Golf as it Really Was

It’s not Pamplona, but running with the sheep at Old Bandon Golf Links may be just as exciting.

Photo by Wood Sabold.

The motto of Bandon Dunes Resort in Southern Oregon– my favorite golf resort on the planet– is “Golf as it was meant to be.”  But now a humble, earnest nine-holer just down the road could claim to offer “Golf as it actually was.”  The Old Bandon Golf  Links is the only public course in the US offering rentals of pre-1900 and 1920s equipment, including authentic hand-made gutta percha golf balls.  Anybody serious enough about golf to visit the Bandon Dunes Resort should carve out two hours to play Old Bandon Links.  It’s the golfers version of a writer appreciating that Shakespeare wrote his plays with a sharpened bird feather and a pot of ink on parchment—and all the more remarkable when you try it yourself.

I played Old Bandon last spring with a group of old friends and also with new friend Troy Russell, the mastermind behind the renovation of the course and its embracing of antique golf.  Russell was the Superintendent at Bandon Dunes for ten years; construction supervisor of the award-winning Dan Hixson design at Wine Valley in Washington; assisted on David Kidd’s Tetherow in Central Oregon; and has worked on the crews of ten majors.  The day after he played with us he was actually heading to Augusta to ride mowers at the Masters—and clearly the anticipation affected his play, though not his sense of humor.

Since taking over the course, Russell has repaired the drainage, aerified and enlarged the greens, renovated the old bunkers and added a eight new ones—like the “reverse principal’s nose” (from #16 at the Old Course) which he crafted on the seventh hole, as well as several ravetted bunkers that provided endless entertainment when a member of our group tried to escape from one.  Russell also added new forward and back tees and over-seeded the course with links grasses.  It’s a clean and well-kept escapade.

We played the layout with the 1890 hickory shafted club set.  The driving club, cleek (low iron), mid iron, lofter, and putter all reminded your elbows of what real impact feels like.  The clubs boasted hickory shafts, persimmon heads for the woods, and iron heads for the mashie, mashie niblick and niblick, or lofter.  The clubs were stamped with the name of the maker and gripped with strips of leather.   Sets of replica clubs from the 1920s were also available, but seemed way too modern in comparison.  Standing upon the first tee, Russell warned us that the shafts would torque and that we should keep our swings smooth and short—which made me wonder if that’s why old-time players golfed in coats and ties.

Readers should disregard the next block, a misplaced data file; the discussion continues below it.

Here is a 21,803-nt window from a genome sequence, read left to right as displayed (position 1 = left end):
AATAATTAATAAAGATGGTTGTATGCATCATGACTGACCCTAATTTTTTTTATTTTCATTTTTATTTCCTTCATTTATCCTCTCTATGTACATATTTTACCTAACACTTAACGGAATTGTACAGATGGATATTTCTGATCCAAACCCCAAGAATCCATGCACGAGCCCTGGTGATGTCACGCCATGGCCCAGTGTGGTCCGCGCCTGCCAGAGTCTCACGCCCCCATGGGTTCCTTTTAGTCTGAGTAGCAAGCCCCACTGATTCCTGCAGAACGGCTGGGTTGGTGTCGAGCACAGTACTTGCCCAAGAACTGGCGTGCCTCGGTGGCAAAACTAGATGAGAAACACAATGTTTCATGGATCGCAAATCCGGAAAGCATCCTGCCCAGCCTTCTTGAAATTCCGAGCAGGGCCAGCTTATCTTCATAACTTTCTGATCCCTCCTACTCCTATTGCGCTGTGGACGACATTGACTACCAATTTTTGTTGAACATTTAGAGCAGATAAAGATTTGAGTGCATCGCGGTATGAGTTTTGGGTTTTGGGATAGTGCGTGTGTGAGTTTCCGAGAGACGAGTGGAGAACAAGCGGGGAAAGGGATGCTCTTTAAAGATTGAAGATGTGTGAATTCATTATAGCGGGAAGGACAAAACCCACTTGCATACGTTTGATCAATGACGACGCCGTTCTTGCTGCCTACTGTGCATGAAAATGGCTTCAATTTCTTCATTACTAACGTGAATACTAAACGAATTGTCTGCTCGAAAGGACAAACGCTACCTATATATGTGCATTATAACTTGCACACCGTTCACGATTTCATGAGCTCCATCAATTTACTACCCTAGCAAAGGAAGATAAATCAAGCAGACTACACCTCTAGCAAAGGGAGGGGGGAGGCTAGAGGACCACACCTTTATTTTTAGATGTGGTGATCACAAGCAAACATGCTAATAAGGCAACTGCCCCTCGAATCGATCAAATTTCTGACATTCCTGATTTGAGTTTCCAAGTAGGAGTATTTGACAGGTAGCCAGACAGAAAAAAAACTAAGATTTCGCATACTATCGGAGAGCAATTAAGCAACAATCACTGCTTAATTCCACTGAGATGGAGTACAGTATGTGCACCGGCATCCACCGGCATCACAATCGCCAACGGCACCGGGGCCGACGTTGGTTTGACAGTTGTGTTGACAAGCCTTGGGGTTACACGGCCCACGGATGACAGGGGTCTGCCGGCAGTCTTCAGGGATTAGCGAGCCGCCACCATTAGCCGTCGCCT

Our round began, between hailstorms, with great hilarity as Portland meteorologist (and A Position contributor) Matt Zaffino attempted to tee off on the first hole with his putter until Russell kindly explained that the longer club was actually the driving stick.  After positioning his “guttie” on a small handful of sand from a wooden box beside the tee, Zaffino absolutely crushed his drive about 160 yards down the middle of the fairway.  My own first shot with the ancient clubs made a beautiful, pure clicking sound, like the tumblers of a bank vault opening to the skills of a talented safecracker—but one who may also hear sirens in the distance.  It traveled about 150 yards.